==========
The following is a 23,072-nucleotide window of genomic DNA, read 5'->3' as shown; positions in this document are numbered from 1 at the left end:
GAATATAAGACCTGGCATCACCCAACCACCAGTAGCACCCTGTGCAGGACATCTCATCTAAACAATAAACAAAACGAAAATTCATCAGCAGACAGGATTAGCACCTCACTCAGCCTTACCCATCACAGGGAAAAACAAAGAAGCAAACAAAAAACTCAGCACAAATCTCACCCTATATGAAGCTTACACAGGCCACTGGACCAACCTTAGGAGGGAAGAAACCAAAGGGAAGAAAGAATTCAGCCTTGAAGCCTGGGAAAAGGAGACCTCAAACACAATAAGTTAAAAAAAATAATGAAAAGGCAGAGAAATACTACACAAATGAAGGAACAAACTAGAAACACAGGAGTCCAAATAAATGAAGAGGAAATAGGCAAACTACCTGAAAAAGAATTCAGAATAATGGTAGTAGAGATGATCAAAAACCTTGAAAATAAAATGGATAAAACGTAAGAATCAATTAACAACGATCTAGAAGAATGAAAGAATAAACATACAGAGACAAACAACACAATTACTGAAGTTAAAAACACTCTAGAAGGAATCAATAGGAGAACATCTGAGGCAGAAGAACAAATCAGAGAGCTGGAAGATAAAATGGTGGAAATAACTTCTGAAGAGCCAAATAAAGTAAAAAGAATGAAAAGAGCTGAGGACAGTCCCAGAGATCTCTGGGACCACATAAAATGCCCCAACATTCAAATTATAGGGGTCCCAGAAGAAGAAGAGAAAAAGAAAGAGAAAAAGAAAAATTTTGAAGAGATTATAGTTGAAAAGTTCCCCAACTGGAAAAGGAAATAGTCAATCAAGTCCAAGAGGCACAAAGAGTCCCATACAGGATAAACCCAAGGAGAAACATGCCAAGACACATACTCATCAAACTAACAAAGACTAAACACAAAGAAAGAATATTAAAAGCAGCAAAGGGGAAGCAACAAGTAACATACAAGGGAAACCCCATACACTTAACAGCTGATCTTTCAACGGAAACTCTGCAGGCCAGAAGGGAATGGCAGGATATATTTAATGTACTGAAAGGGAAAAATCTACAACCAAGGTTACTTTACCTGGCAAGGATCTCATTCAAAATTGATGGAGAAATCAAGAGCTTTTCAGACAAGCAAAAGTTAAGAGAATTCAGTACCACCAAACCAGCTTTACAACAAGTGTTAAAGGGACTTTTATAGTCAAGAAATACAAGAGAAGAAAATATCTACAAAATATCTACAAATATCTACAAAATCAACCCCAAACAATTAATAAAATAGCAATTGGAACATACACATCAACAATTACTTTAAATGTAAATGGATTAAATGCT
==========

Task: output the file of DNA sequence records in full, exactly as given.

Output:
The following is a 23,072-nucleotide window of genomic DNA, read 5'->3' as shown; positions in this document are numbered from 1 at the left end:
GAATATAAGACCTGGCATCACCCAACCACCAGTAGCACCCTGTGCAGGACATCTCATCTAAACAATAAACAAAACGAAAATTCATCAGCAGACAGGATTAGCACCTCACTCAGCCTTACCCATCACAGGGAAAAACAAAGAAGCAAACAAAAAACTCAGCACAAATCTCACCCTATATGAAGCTTACACAGGCCACTGGACCAACCTTAGGAGGGAAGAAACCAAAGGGAAGAAAGAATTCAGCCTTGAAGCCTGGGAAAAGGAGACCTCAAACACAATAAGTTAAAAAAAATAATGAAAAGGCAGAGAAATACTACACAAATGAAGGAACAAACTAGAAACACAGGAGTCCAAATAAATGAAGAGGAAATAGGCAAACTACCTGAAAAAGAATTCAGAATAATGGTAGTAGAGATGATCAAAAACCTTGAAAATAAAATGGATAAAACGTAAGAATCAATTAACAACGATCTAGAAGAATGAAAGAATAAACATACAGAGACAAACAACACAATTACTGAAGTTAAAAACACTCTAGAAGGAATCAATAGGAGAACATCTGAGGCAGAAGAACAAATCAGAGAGCTGGAAGATAAAATGGTGGAAATAACTTCTGAAGAGCCAAATAAAGTAAAAAGAATGAAAAGAGCTGAGGACAGTCCCAGAGATCTCTGGGACCACATAAAATGCCCCAACATTCAAATTATAGGGGTCCCAGAAGAAGAAGAGAAAAAGAAAGAGAAAAAGAAAAATTTTGAAGAGATTATAGTTGAAAAGTTCCCCAACTGGAAAAGGAAATAGTCAATCAAGTCCAAGAGGCACAAAGAGTCCCATACAGGATAAACCCAAGGAGAAACATGCCAAGACACATACTCATCAAACTAACAAAGACTAAACACAAAGAAAGAATATTAAAAGCAGCAAAGGGGAAGCAACAAGTAACATACAAGGGAAACCCCATACACTTAACAGCTGATCTTTCAACGGAAACTCTGCAGGCCAGAAGGGAATGGCAGGATATATTTAATGTACTGAAAGGGAAAAATCTACAACCAAGGTTACTTTACCTGGCAAGGATCTCATTCAAAATTGATGGAGAAATCAAGAGCTTTTCAGACAAGCAAAAGTTAAGAGAATTCAGTACCACCAAACCAGCTTTACAACAAGTGTTAAAGGGACTTTTATAGTCAAGAAATACAAGAGAAGAAAATATCTACAAAATATCTACAAATATCTACAAAATCAACCCCAAACAATTAATAAAATAGCAATTGGAACATACACATCAACAATTACTTTAAATGTAAATGGATTAAATGCT